When I was a little girl my mother used to play Neil Diamond records, and one song that has remained stuck in my head all these years is "Brother Love's Traveling Salvation Show.”
It came to mind when I received an email about anti-GMO crusader Jeffrey Smith's Hawaii tour later this week, which comes on the heels of a similar circuit taken by anti-atrazine researcher Tyrone Hayes, who is speaking tomorrow night on Kauai.
On the poster, Smith is described as “one of the most saught [sic] after, internationally recognized voices of GMO Truth.” One of his Maui talks is pitched as “an event of truth and facts,” while the other is described as “A Day of GMO Truth.” Curiously, no such claim is made for his Kauai appearance, which is listed simply as a “GMO community talk.”
And I thought, how can you possibly pretend you are serving up truth when you are presenting just one point of view? Which is when I was again reminded of how the anti-GMO movement has assumed all the self-righteous, one-way, one-truth fervor of the evangelicals — replete with swooning. I'll never forget the 2491 testimony of the lady who said she ate a GMO papaya “and fainted dead away.”
So it is clear now that in Hawaii, we will not be able to have a reasonable public discussion on this issue. We will not be able to publicly debate different sets of facts, varying versions of the truth.
In the current socio-political milieu, you're either a true believer, or a heretic, with absolutely no middle ground allowed.
Meanwhile, real life continues in its many, often contradictory, shades of gray. Parking for Hayes' UH-Hilo talk was disrupted due to construction of a chemical storage building on campus. Dow, denounced as a demonic defiler, made the pesticide Vikane that was used this past week to treat a Singapore ant infestation on the Hokulea.
Billionaire Pierre Omidyar is blasted for bankrolling a dairy on Kauai, a project deemed unsustainable because the cows won't eat organic feed and the milk will be shipped to Oahu for processing. Billionaire Larry Ellis is lauded for using Lanai's scarce water to grow organic veggies that will be shipped to China and Japan.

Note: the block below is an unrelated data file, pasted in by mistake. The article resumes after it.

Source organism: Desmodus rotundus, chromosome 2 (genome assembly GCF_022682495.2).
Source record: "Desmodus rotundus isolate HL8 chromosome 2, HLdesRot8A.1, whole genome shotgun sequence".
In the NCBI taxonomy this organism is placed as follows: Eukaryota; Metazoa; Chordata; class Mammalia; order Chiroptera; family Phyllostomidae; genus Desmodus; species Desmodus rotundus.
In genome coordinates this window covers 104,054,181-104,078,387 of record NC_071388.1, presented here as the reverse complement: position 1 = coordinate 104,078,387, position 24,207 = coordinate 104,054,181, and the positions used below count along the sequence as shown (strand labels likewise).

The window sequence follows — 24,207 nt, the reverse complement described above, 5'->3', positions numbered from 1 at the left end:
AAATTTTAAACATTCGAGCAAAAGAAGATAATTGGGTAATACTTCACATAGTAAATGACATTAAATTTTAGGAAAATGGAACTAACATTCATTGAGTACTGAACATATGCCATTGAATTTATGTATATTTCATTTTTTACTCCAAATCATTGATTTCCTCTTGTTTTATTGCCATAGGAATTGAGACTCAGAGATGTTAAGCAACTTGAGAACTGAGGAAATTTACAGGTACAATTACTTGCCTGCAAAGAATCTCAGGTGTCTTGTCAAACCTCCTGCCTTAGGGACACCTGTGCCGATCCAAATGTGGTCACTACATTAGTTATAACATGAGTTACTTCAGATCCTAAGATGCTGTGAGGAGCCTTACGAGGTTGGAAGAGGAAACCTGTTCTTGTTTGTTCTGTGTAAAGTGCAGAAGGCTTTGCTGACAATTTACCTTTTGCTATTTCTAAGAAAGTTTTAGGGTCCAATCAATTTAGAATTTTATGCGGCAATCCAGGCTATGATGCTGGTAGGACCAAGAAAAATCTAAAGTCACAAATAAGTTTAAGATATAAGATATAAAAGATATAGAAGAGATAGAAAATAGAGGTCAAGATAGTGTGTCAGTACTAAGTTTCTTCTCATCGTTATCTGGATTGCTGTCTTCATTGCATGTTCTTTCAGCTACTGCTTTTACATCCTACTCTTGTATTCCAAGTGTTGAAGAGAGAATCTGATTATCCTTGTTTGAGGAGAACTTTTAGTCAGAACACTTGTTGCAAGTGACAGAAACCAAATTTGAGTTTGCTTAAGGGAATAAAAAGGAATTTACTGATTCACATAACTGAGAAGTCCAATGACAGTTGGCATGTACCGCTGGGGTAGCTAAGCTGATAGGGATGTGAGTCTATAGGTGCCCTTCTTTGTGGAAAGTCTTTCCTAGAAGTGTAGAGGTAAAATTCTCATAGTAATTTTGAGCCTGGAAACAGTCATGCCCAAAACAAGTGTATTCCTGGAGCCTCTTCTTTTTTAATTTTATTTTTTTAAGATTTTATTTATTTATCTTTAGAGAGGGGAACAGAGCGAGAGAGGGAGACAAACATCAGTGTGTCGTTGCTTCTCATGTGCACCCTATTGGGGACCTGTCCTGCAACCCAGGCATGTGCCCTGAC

Always, we are grouping into good-bad, right-wrong, us-them.
Which brings me to a blog post well-written by Luke Evslin, who has one of the more interesting minds on this island, largely because he actually uses it to think, instead of parrot or echo or regurgitate or deny. He wrote:
Since we can witness and measure an obvious environmental decline, then it only makes sense that the culprit is the way we currently run society. That's our enemy.
There's only one problem; that's us. We embody the status-quo everytime we get into our car. Everytime we ingest food that comes from a grocery store. Everytime we put on a t-shirt. Everytime we cast a vote for either a democrat or a republican. But what else can we do?
We all can see it. We all complain about it. We all want to do something about it. But that's as far as we can go. We've failed at even approaching a solution because we are the problem. We can't look to the Civil Rights movement and sit at a lunch counter in Birmingham or look to the Indian Nationalist movement and go on a hunger strike in a British prison. The two most successful social movements of the last century had tangible enemies. And non-violent resistance worked because of that. As we perpetuate the greatest environmental crime (climate change) in history, we are our own enemy. And there's nothing that we can do to divest ourselves.
So, back to my struggling question of last week, what now? How do we envision a different future? How do we change the system?
I certainly don't have all the answers, or maybe even any, but I think one place to start is to stop taking refuge in the “me good, you bad" bang-and blame duality mindset. All of us are the problem, and all of us can play a role in the solution.
Luke writes, correctly and coherently:
Our failure isn't caused by incessant growth or a reliance on technology. We are failing because capitalism can not adequately value the environment. There is an intrinsic worth to nature which can not be quantified.
Luisa Kolker, a shamanic healer I interviewed yesterday, added another piece:
We need to find ways to re-attune with our own inner wilderness.We've lost the empathic connection with ourselves, and with the Earth. Until we are in good relationship with ourselves, we will defile and violate nature.
Meanwhile, as astrologer Stephanie Azaria points out, there is a powerful metaphor currently at work as scientists uncover the ancient remains of the largest known animal to walk on Earth, a creature that was 65 feet high — equal to a seven-story building — and 130 feet long:
We all know what a dinosaur is, in esoteric talk. For those of you who don’t know, a dinosaur is a consciousness that is infused with the old, outdated way of being. The dictionary describes it this way: a person or thing that is outdated or has become obsolete because of failure to adapt to changing circumstances.
Dinosaurs, like the ruined remnants of fallen civilizations, remind us anew that we aren't too big to fail.
The choice is ours: work together to figure out how we can adapt ourselves and our civilization to fit the natural ecological constraints of this planet, or continue to pursue the dinosaur mindset of separation and polarization, cloaked in the false belief that some one of has a lock on “The Truth.”